VMware applications are some of the most popular for creating and managing virtual machines. However, it’s not uncommon to see users experience a variety of problems when operating them. For example, when booting a newly created virtual machine, it fails to load but then throws an error message that says the Operating system is not found.
VMware operating system not found
The VMware boot error is not exclusive to specific operating systems or installation media. You can get it when you attempt to install the operating system from a bad ISO file or when installing from physical storage without properly configuring VMware for it.
This error message pops up when working with different Windows editions. In this section, we’ll explore the various causes of the VMware boot error and look into the best ways to fix it, next.
- Your virtual machine files are corrupted.
- When creating the virtual machine, you didn’t instruct VMware to read from a physical storage media.
- The ISO file from which you want to create the virtual machine is not a bootable one.
- The PXE boot delay period is too brief.
How to fix this VMware boot error
Here, I’ll show you the general methods used to fix the VMware boot problem. If VMware is unable to find your operating system, you should go over the causes of the issue outlined in the above section.
From those, you can likely nail the exact cause and pick the troubleshooting technique that applies to your case.
- Confirm that the ISO is bootable.
- Re-make the virtual machine with BIOS.
- If installing from a physical drive, let VMware know.
- Increase the PXE boot delay period.
If you’re not sure how to carry out the above operations, then continue reading this guide. Below are detailed explanations for these solutions.
1] Confirm that the ISO is bootable
You need to mount an ISO file on your virtual machine, and this ISO has to be a bootable OS to work. However, not every ISO files are bootable. Some of them are actually operating system updates.
Therefore, before going into more complex troubleshooting techniques for the VMware boot error, first, confirm that the ISO is bootable. If the ISO is not bootable, then you have to get a bootable one. On the other hand, if you find that the ISO is bootable, you can then begin the repair.
2] Re-create the virtual machine with different settings
If you’re using a bootable ISO, and VMWare cannot find your operating system, a second suspect it that the machine isn’t configured with UEFI. In the course of creating the VM, if you selected UEFI, you are likely to run into these boot errors. You need to go back, create a new virtual machine, and set it to BIOS and not UEFI. Here’s what to do:
Launch VMware and from the left-hand menu, go to Home. Select New Virtual Machine from the right section and hit Next.
Choose the installation source and then hit the Next button. If you use VM Fusion or VMware workstation, unmark the Easy Install checkbox.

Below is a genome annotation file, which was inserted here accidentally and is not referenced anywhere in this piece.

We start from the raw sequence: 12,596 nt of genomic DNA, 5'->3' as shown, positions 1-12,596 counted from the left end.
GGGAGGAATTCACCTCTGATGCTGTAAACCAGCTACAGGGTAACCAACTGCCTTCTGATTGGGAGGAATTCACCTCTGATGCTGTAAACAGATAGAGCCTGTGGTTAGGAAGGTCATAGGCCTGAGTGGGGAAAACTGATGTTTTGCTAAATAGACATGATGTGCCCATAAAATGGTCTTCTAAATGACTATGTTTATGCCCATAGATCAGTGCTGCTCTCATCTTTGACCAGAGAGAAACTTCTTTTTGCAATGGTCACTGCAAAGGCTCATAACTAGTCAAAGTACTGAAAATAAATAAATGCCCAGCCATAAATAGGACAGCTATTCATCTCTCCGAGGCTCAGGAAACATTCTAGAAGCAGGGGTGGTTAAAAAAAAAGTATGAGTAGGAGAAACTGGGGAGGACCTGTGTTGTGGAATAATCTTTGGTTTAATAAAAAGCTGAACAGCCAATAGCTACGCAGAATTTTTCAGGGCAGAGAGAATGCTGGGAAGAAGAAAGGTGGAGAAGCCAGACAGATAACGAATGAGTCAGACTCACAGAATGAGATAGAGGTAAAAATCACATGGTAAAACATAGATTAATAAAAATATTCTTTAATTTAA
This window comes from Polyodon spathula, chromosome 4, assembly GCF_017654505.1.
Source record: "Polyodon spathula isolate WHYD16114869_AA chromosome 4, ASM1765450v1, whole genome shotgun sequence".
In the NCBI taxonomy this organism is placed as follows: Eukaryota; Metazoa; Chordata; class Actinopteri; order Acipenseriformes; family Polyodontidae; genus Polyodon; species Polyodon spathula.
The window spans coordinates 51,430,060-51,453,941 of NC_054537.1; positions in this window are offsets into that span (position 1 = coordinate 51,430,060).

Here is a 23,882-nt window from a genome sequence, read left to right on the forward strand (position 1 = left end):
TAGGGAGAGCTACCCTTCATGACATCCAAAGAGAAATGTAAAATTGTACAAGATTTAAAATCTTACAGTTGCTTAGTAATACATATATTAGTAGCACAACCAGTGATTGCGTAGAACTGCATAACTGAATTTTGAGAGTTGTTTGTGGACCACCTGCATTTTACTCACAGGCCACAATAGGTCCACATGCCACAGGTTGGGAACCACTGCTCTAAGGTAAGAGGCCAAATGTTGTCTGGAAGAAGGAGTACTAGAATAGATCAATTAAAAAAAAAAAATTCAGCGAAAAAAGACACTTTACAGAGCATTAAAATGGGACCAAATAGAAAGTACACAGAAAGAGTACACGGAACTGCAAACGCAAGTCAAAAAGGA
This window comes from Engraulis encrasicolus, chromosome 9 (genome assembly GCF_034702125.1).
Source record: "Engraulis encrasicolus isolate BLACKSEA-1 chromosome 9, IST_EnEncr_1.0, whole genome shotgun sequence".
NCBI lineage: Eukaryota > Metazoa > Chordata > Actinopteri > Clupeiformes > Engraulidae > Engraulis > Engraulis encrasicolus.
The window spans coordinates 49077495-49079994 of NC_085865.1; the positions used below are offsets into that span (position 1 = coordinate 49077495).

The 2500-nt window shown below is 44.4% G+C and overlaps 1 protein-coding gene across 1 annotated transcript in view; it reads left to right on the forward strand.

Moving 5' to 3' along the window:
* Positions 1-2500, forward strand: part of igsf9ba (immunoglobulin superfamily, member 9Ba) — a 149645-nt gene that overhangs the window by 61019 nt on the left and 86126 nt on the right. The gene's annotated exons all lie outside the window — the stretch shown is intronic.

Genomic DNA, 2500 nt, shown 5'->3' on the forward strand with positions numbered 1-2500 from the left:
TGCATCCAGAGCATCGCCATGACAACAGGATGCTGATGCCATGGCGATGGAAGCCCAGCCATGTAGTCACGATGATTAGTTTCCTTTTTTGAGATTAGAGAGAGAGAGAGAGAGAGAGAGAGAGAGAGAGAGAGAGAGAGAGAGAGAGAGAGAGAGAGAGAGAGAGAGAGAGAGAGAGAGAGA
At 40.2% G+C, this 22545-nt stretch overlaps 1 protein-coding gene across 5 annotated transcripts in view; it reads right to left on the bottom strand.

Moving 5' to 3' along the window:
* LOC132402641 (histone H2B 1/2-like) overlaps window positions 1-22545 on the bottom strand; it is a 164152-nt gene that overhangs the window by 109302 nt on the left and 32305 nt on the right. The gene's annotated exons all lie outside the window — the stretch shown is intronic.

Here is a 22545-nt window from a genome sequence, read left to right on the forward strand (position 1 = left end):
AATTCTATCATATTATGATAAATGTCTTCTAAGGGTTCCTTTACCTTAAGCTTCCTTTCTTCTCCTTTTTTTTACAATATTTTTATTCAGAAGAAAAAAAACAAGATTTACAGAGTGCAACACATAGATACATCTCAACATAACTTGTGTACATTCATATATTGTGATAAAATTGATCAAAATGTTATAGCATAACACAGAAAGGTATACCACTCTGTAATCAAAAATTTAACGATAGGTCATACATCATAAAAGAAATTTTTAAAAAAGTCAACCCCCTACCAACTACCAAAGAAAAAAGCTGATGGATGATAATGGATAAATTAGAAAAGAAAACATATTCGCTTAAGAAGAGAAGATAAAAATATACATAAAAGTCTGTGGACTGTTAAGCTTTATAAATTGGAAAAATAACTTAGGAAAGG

Select your preferred type of virtual machine based on the hardware of the host operating system. Now, select Custom from the next page where you are asked to choose between Typical and Custom.
Name the new virtual machine and select the directory to save it.
Modify the maximum disk size and select how you want to store the virtual disk. Click the Next button.
You can configure the hardware settings any way you seem fit or leave the default settings. Finally, click on the Finish button.
At this point, you can run the new virtual machine to check that the boot error no longer shows up.
3] If installing from a physical drive, let VMware know
Many users who install operating systems from a bootable disk run into the Operating system not found boot error because they didn’t point out the drive from which to boot. To prevent this problem, VMware should be aware that you’re installing it from that specific drive.
Launch the VMware application. Right-click on the problematic virtual machine and click on Settings.
Navigate to the Hardware tab and select CD/DVD (SATA) from the list of devices.
Change the Connection to Use physical drive.
Click on the dropdown menu and choose the drive that contains the ISO file. Strike the OK button to save your settings.
4] Increase the PXE boot delay period
The configuration of your virtual machine could cause VMware to attempt to PXE boot. This could be the root of the boot error you’re experiencing because you may not be able to get into the Windows Installer screen fast enough.
VMware allows you only a brief window to press any key to boot into Windows Installer. Therefore, a great way to tackle this issue is to increase the boot delay to 6 seconds or more.
First, shut down all open virtual machines and then close the VMware application.
Launch File Explorer and go to the following directory:
C:\Users\[your username}\Documents\Virtual Machines
Remember to replace the [your username] part in the path above to your actual user account name.
In this directory, double-click on the folder of the specific machine that’s giving issues and find its .VMX file. Open this file with a smart text editor (such as Notepad ++).
If you don’t see file extensions in this folder, read this short guide to learn how to show them.
In the open document, go to the bottom end of the text and then paste the code below:
bios.bootDelay = "6000"
Save the document now and close your text editor.
Let us know if this worked for you.